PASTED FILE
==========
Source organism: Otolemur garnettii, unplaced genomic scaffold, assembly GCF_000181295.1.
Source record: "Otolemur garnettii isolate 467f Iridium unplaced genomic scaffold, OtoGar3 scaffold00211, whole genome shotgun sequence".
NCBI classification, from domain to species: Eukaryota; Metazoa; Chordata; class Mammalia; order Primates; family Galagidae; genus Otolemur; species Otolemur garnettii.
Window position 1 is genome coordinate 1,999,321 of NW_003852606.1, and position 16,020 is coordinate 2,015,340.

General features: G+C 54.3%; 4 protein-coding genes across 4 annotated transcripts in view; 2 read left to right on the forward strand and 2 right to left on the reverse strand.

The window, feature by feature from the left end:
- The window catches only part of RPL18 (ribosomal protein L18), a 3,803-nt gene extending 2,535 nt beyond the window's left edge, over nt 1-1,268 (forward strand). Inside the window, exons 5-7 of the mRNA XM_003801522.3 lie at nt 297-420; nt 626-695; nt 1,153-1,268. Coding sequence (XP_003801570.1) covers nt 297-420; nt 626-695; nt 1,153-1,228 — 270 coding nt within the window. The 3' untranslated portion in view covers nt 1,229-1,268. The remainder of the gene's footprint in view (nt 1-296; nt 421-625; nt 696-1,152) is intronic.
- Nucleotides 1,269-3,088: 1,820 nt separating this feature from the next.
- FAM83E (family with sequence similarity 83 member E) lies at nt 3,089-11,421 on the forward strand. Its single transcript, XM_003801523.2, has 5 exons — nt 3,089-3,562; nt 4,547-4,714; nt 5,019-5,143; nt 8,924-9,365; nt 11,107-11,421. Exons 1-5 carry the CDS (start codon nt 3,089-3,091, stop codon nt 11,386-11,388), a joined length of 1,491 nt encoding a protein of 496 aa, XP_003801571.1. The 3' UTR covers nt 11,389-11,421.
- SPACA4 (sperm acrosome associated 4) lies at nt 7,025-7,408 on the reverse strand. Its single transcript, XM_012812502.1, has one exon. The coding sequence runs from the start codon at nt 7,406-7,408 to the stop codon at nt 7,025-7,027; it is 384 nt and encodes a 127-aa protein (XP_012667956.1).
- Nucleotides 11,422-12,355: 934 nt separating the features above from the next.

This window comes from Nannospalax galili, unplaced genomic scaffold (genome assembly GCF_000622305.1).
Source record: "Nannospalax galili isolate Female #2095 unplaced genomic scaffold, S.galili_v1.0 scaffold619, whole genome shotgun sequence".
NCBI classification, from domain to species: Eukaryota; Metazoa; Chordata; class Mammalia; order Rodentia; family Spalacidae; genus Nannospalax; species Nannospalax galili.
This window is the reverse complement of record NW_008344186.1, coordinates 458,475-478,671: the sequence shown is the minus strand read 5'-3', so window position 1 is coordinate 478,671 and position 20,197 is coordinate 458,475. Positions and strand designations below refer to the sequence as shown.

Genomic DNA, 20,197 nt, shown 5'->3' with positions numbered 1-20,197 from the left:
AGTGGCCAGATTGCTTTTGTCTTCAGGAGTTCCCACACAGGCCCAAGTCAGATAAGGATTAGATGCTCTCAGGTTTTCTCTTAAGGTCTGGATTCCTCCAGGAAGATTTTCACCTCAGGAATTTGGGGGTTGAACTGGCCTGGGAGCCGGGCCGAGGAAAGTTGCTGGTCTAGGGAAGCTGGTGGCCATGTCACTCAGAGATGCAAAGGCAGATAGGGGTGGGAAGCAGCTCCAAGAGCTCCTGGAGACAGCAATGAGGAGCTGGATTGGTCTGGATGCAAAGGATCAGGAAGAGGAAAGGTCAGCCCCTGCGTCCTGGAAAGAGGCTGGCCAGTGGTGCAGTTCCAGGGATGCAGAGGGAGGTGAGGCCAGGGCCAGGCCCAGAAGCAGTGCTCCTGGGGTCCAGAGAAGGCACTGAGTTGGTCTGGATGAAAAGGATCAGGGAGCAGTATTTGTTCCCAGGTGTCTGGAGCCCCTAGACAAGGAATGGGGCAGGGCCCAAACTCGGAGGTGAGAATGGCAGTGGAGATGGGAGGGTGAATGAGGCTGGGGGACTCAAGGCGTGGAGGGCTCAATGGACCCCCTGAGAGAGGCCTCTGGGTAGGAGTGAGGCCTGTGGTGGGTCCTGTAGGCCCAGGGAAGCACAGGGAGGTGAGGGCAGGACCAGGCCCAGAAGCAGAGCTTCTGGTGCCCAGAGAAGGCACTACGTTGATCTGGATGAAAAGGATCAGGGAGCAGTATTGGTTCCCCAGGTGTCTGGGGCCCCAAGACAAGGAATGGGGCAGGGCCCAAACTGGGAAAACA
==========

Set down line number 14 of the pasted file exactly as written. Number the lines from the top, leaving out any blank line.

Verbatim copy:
NCBI classification, from domain to species: Eukaryota; Metazoa; Chordata; class Mammalia; order Rodentia; family Spalacidae; genus Nannospalax; species Nannospalax galili.